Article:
I got the YouTube videos right. In my novel, people find out about what’s happening around the world not so much from the news as from people uploading videos. I also got the feeling of panic right, I think. And I did have a horrifically, surprisingly accurate bit where things go very, very bad in Italy, and the trains are being turned back and the hospitals get overwhelmed.

    • Is it harder to exercise while wearing a mask?

      A commentary published this month on the website of the British Journal of Sports Medicine points out that covering your face during exercise “comes with issues of potential breathing restriction and discomfort” and requires “balancing benefits versus possible adverse events.” Masks do alter exercise, says Cedric X. Bryant, the president and chief science officer of the American Council on Exercise, a nonprofit organization that funds exercise research and certifies fitness professionals. “In my personal experience,” he says, “heart rates are higher at the same relative intensity when you wear a mask.” Some people also could experience lightheadedness during familiar workouts while masked, says Len Kravitz, a professor of exercise science at the University of New Mexico.

    • I’ve heard about a treatment called dexamethasone. Does it work?

      The steroid, dexamethasone, is the first treatment shown to reduce mortality in severely ill patients, according to scientists in Britain. The drug appears to reduce inflammation caused by the immune system, protecting the tissues. In the study, dexamethasone reduced deaths of patients on ventilators by one-third, and deaths of patients on oxygen by one-fifth.

    • What is pandemic paid leave?

      The coronavirus emergency relief package gives many American workers paid leave if they need to take time off because of the virus. It gives qualified workers two weeks of paid sick leave if they are ill, quarantined or seeking diagnosis or preventive care for coronavirus, or if they are caring for sick family members. It gives 12 weeks of paid leave to people caring for children whose schools are closed or whose child care provider is unavailable because of the coronavirus. It is the first time the United States has had widespread federally mandated paid leave, and includes people who don’t typically get such benefits, like part-time and gig economy workers. But the measure excludes at least half of private-sector workers, including those at the country’s largest employers, and gives small employers significant leeway to deny leave.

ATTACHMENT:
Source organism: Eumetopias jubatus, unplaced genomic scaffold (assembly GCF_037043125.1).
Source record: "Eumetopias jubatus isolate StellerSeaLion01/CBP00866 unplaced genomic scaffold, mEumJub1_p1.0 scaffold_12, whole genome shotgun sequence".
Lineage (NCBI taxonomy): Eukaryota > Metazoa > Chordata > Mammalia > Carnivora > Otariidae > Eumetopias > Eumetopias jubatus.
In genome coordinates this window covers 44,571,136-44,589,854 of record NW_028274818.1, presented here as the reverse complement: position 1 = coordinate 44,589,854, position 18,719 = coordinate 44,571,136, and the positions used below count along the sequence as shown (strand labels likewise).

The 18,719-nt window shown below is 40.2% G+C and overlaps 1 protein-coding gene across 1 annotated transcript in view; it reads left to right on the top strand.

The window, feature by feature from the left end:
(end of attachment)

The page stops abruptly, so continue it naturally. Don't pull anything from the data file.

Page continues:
• Does asymptomatic transmission of Covid-19 happen?

      So far, the evidence seems to show it does. A widely cited paper published in April suggests that people are most infectious about two days before the onset of coronavirus symptoms and estimated that 44 percent of new infections were a result of transmission from people who were not yet showing symptoms. Recently, a top expert at the World Health Organization stated that transmission of the coronavirus by people who did not have symptoms was “very rare,” but she later walked back that statement.

    • What’s the risk of catching coronavirus from a surface?

      Touching contaminated objects and then infecting ourselves with the germs is not typically how the virus spreads. But it can happen. A number of studies of flu, rhinovirus, coronavirus and other microbes have shown that respiratory illnesses, including the new coronavirus, can spread by touching contaminated surfaces, particularly in places like day care centers, offices and hospitals. But a long chain of events has to happen for the disease to spread that way. The best way to protect yourself from coronavirus — whether it’s surface transmission or close human contact — is still social distancing, washing your hands, not touching your face and wearing masks.

    • How does blood type influence coronavirus?

      A study by European scientists is the first to document a strong statistical link between genetic variations and Covid-19, the illness caused by the coronavirus. Having Type A blood was linked to a 50 percent increase in the likelihood that a patient would need to get oxygen or to go on a ventilator, according to the new study.

    • How many people have lost their jobs due to coronavirus in the U.S.?